However, during the Wagatha Christie case, the loss of ESI was a key theme.

The court heard that Caroline Watt had dropped her phone into the North Sea as part of an effort to destroy evidence.

The defence’s claim was based on the event's timing, just days after Coleen Rooney’s legal team had requested that the device be searched to unearth WhatsApp messages between Watt and Vardy — evidence they believed could be crucial to a fair trial.

Rooney’s barrister, David Sherborne, told the High Court the event was ‘far from an accident’ and that the phone falling into the sea was an attempt to ‘cover up incriminating evidence’.

The court heard in April that Vardy was unable to disclose the WhatsApp messages between herself and Mrs. Watt from her device due to an IT expert forgetting the password to the backed-up data.

It was yet another data-retrieval issue that hugely impacted the long-running case, emphasising the importance of preserving ESI in legal matters.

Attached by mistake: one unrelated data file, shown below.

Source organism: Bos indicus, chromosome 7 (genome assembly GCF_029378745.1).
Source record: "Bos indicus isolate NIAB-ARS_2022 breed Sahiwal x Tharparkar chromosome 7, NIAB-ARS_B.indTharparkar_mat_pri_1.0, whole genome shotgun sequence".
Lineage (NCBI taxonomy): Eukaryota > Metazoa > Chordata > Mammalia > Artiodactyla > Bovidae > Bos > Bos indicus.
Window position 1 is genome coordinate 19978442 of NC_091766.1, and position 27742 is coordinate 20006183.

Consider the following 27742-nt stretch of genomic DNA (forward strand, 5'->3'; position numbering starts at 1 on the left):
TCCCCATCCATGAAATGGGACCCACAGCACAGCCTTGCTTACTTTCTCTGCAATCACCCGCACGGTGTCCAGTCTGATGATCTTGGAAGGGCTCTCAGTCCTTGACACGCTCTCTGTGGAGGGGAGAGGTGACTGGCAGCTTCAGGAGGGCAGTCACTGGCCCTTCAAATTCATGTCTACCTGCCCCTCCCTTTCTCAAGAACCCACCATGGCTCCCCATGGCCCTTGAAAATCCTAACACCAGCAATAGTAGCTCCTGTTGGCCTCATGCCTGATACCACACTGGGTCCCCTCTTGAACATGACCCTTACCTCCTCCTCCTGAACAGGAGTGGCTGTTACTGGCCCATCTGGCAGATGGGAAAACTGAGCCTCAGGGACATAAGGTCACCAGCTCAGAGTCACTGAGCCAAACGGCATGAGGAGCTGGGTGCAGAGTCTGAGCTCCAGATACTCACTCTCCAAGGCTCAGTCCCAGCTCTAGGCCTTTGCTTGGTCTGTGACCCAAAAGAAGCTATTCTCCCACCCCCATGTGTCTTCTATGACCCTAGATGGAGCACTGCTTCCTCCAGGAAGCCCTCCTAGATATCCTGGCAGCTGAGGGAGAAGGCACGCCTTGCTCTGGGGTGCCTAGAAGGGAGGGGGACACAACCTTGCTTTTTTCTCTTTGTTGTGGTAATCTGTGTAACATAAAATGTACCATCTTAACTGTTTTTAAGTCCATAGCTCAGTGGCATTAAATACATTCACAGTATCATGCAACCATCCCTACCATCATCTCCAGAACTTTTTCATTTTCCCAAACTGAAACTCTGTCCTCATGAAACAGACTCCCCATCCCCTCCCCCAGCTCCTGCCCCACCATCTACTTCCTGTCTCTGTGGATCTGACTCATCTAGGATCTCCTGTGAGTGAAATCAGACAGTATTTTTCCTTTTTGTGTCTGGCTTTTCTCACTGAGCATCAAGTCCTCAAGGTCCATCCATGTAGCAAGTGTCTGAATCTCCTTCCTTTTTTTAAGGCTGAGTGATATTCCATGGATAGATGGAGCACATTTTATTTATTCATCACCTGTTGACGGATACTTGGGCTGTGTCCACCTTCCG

Wagatha Christie evidence: Which data played a key role?

With the theme of data spoliation and loss of ESI throughout the case, which data surfaced and could be relied upon?

On 20th May 2022, a day after the conclusion of the trial, a 313-page bundle of evidence was released. Despite the claims of purposeful deletion of evidence, the 313-page bundle still contained several screenshots of WhatsApp conversations between Rebekah and Jamie Vardy, along with discussions between Mrs. Vardy and Caroline Watt.

The WhatsApp messages between Mrs. Vardy and her husband were dated during the Euro 2016 tournament, in which Mr. Vardy represented England.